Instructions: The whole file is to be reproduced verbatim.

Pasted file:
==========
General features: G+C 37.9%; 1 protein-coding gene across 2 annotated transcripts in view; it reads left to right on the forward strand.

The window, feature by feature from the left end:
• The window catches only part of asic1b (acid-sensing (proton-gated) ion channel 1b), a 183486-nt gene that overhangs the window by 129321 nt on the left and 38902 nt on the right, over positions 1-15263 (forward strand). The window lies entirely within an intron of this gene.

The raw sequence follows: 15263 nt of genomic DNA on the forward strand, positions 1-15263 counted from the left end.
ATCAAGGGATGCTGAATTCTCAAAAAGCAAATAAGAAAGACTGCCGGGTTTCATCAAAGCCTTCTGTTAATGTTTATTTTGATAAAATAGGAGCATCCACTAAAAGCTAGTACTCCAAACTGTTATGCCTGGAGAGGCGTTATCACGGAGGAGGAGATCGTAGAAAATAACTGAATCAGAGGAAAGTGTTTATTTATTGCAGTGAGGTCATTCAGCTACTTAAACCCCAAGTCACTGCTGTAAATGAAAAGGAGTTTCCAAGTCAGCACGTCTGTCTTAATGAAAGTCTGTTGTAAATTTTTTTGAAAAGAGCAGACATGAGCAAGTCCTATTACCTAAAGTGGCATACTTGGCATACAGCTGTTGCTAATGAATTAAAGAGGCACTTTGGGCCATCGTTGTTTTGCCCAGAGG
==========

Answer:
General features: G+C 37.9%; 1 protein-coding gene across 2 annotated transcripts in view; it reads left to right on the forward strand.

The window, feature by feature from the left end:
• The window catches only part of asic1b (acid-sensing (proton-gated) ion channel 1b), a 183486-nt gene that overhangs the window by 129321 nt on the left and 38902 nt on the right, over positions 1-15263 (forward strand). The window lies entirely within an intron of this gene.

The raw sequence follows: 15263 nt of genomic DNA on the forward strand, positions 1-15263 counted from the left end.
ATCAAGGGATGCTGAATTCTCAAAAAGCAAATAAGAAAGACTGCCGGGTTTCATCAAAGCCTTCTGTTAATGTTTATTTTGATAAAATAGGAGCATCCACTAAAAGCTAGTACTCCAAACTGTTATGCCTGGAGAGGCGTTATCACGGAGGAGGAGATCGTAGAAAATAACTGAATCAGAGGAAAGTGTTTATTTATTGCAGTGAGGTCATTCAGCTACTTAAACCCCAAGTCACTGCTGTAAATGAAAAGGAGTTTCCAAGTCAGCACGTCTGTCTTAATGAAAGTCTGTTGTAAATTTTTTTGAAAAGAGCAGACATGAGCAAGTCCTATTACCTAAAGTGGCATACTTGGCATACAGCTGTTGCTAATGAATTAAAGAGGCACTTTGGGCCATCGTTGTTTTGCCCAGAGG